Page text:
According to the 2013 regional statistics, 1539 pregnant women, out of 2092 obstetric admissions in peripheral maternities in the region of Sousse, were referred to FH maternity, which represent 73.5% [11]. In this study, obstetric admissions represent 15.23% of the obstetric activity in this facility. The maternal referral rates from peripheral maternities to central maternities reported in the literature vary widely and may reflect differences in health facilities [12-15], distance travelled during transport and different clinical criteria used for admitting and transferring women. Moreover, there is no standardized classification of the reasons for maternal transfers and for the admission and used transfer guidelines. For these reasons, a comparative analysis remains limited [16]. However, we can notice that in spite of the improvement of peripheral facilities in Sousse such as the creation of an operating room at the Regional Hospital of M'saken and the assignment of a specialist in obstetric in this facility, the transfer rate remains high, explaining the congestion and the overload in the FH maternity. On the other hand, according to the scoping review of the literature of Murray and Pearson about maternal referral systems in developing countries, concentration of almost all births into “referral level” hospitals does not guarantee a low maternity mortality ratio. In fact, overcrowding and poor technical ability result in poor quality of care [3].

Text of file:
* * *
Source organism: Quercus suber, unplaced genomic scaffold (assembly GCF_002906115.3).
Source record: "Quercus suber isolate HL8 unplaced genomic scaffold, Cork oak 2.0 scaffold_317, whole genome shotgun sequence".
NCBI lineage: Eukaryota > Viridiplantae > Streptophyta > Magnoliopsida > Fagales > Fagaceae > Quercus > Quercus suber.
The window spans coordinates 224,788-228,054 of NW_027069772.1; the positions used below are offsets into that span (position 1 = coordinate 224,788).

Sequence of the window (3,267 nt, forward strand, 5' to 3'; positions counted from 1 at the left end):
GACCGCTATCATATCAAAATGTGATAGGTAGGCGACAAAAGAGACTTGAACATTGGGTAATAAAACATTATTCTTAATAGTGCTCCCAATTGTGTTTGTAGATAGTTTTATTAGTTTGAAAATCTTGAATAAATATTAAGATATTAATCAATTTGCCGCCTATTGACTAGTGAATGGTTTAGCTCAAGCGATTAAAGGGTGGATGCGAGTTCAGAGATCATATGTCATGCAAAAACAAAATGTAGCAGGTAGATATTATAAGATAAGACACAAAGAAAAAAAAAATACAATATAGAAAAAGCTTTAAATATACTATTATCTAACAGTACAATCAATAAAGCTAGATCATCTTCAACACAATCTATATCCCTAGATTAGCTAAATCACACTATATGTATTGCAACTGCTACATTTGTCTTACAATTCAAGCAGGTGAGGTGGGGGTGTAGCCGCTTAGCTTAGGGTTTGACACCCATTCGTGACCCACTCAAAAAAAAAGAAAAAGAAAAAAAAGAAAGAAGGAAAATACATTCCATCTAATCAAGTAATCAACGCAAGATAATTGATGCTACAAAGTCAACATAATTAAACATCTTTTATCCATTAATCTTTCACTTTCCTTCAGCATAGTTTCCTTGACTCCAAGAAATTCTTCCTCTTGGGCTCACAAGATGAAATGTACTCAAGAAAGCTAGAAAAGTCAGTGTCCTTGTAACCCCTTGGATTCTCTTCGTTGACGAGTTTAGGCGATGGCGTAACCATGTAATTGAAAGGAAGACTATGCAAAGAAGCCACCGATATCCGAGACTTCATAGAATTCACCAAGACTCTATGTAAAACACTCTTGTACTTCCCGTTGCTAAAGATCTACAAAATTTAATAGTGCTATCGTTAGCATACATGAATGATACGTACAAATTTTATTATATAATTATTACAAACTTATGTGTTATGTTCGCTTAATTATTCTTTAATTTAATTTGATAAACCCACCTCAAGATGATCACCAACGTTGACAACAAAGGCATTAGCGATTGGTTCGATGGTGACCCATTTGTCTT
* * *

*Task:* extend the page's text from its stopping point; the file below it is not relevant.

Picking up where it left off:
The two most common reasons for referral in this survey were premature rupture of membranes and fetal distress. This finding was similar to those found in developed countries, mostly due factors related to labor, whereas it seems different from those founded in other African countries where the predominant reasons for referral were pregnancy-related complications and which could be identified during prenatal follow up. Indeed, according to studies carried out in Sub-Saharan Africa, transfer patterns were dominated by dystocia, hemorrhage, and also hypertensive complications, suggesting a lack of qualified staff in peripheral facilities [17] and the poor quality of antenatal follow-up [18]. On the other hand, studies carried out in developed countries, have cited a wide variety of reasons for transfer. For example, in the Netherlands, New Zealand and the United Kingdom, transfers were justified by prolonged labor, failure to progress during labor or fetal distress [13, 19-21]. Whereas in Australia [12] and France [22], the most frequent reasons were premature rupture of the membranes and preterm labor or delivery.